Picture yourself with a schedule filled with clients who appreciate you, your talents and gladly to pay what you’re worth. That’s not a pipe dream. It can be your reality. You just have to talk to the right people.
It’s no secret that finding your ideal client- the person who wants the solution you have to offer- is a good thing. There are tons of free resources you can use to figure out who would be ideal for you.
Marketing gurus suggest questions like:
- What group of people fascinate me?
- Which of their problems could I happily spend all day solving?
- Do they know they have this issue and are they willing to pay to solve it?
- What results do people typically seek me out for?
Great questions that will definitely help you get clearer, but not the whole enchilada. The basic question entrepreneurs forget to ask is: which clients don’t I want?
Seems crazy, right, since every client looks golden when you’re just starting out. Why would I turn any client away,
I hear you wondering.
Not every client is right or reasonable. My law prof used to say that people are like eggs. Some are fragile, others cracked, others are remarkable strong. You have to take them as you find them, not as you wish them to be.
I agree with the acceptance part. I always want to embrace my client where she is on her journey to powerful. That also means I’m a lot more picky about the clients I choose. You gotta open the crate and check the eggs before you buy them. Same with clients, you gotta know which ones are not meant for you and leave them alone!
Shift your focus, for a moment, from what can I offer clients to what would I like my work experience to be?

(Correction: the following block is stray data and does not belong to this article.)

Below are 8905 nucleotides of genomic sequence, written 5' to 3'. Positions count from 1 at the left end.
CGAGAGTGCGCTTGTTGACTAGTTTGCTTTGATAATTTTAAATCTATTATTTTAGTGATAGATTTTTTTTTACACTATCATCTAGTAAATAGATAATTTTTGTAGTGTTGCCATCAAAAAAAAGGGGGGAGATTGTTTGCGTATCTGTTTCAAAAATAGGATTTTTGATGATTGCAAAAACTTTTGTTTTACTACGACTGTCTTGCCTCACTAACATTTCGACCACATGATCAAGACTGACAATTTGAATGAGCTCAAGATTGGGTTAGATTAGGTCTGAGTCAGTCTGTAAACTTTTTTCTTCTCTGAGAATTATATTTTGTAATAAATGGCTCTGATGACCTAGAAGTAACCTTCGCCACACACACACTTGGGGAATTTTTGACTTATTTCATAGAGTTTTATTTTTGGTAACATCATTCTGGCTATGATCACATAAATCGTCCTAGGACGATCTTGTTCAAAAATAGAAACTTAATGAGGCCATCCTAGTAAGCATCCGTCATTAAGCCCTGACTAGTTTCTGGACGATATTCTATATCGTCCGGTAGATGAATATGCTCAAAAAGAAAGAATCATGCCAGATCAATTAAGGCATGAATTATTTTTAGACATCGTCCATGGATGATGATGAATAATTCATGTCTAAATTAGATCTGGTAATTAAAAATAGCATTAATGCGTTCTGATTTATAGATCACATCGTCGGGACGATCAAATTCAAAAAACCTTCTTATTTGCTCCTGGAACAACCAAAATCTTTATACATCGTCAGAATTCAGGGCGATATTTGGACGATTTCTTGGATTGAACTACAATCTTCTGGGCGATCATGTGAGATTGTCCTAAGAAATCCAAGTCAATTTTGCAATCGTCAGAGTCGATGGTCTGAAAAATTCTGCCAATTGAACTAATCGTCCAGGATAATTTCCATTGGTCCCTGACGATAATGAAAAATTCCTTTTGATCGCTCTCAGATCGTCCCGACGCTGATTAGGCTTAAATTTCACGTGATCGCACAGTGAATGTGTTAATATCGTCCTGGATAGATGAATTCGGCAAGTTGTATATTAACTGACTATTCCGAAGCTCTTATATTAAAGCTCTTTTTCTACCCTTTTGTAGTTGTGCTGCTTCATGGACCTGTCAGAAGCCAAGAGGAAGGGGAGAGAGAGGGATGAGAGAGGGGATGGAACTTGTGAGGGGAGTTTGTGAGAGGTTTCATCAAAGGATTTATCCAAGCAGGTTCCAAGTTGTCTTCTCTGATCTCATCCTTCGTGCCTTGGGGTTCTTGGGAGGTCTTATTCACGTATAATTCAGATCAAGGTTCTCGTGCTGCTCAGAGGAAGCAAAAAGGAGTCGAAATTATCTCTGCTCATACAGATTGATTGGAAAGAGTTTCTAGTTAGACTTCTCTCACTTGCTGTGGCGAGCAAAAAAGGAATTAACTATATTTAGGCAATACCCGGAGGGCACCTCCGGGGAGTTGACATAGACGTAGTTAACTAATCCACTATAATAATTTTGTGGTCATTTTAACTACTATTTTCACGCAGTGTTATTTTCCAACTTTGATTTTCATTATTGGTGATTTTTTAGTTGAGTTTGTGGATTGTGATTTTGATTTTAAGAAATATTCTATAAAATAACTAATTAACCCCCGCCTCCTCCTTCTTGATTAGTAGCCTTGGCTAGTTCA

To get started, think about how you do your best work and with what kind of people. There are a couple of ways to answer that.
1. Look at your best client experience to date. What did it feel like? What made it special? What beliefs/ideas did you share that made it a wonderful experience. Not launched yet, even better! Craft your create client!
2. Review your worst client experience or feared experience. What worries you the most? And, why? How can you set rules or systems that reward the opposite behavior?
3. Think mechanics- how do you like to communicate to your day is focused? What style of decision-making works best for you? How would you prefer to deal with delays or setbacks?
When you have a clear vision of what your ideal client and work situation is you’re more likely to manifest that into reality. You’re also able to say no to clients who don’t quite match up.
I know you were raised right so excluding some people may go against your manners. You have permission to select who you want to work with. My philosophy is that everyone deserves my help but no one is entitled to it. I choose. You’re the boss and you can choose, too.
What was your best client experience like?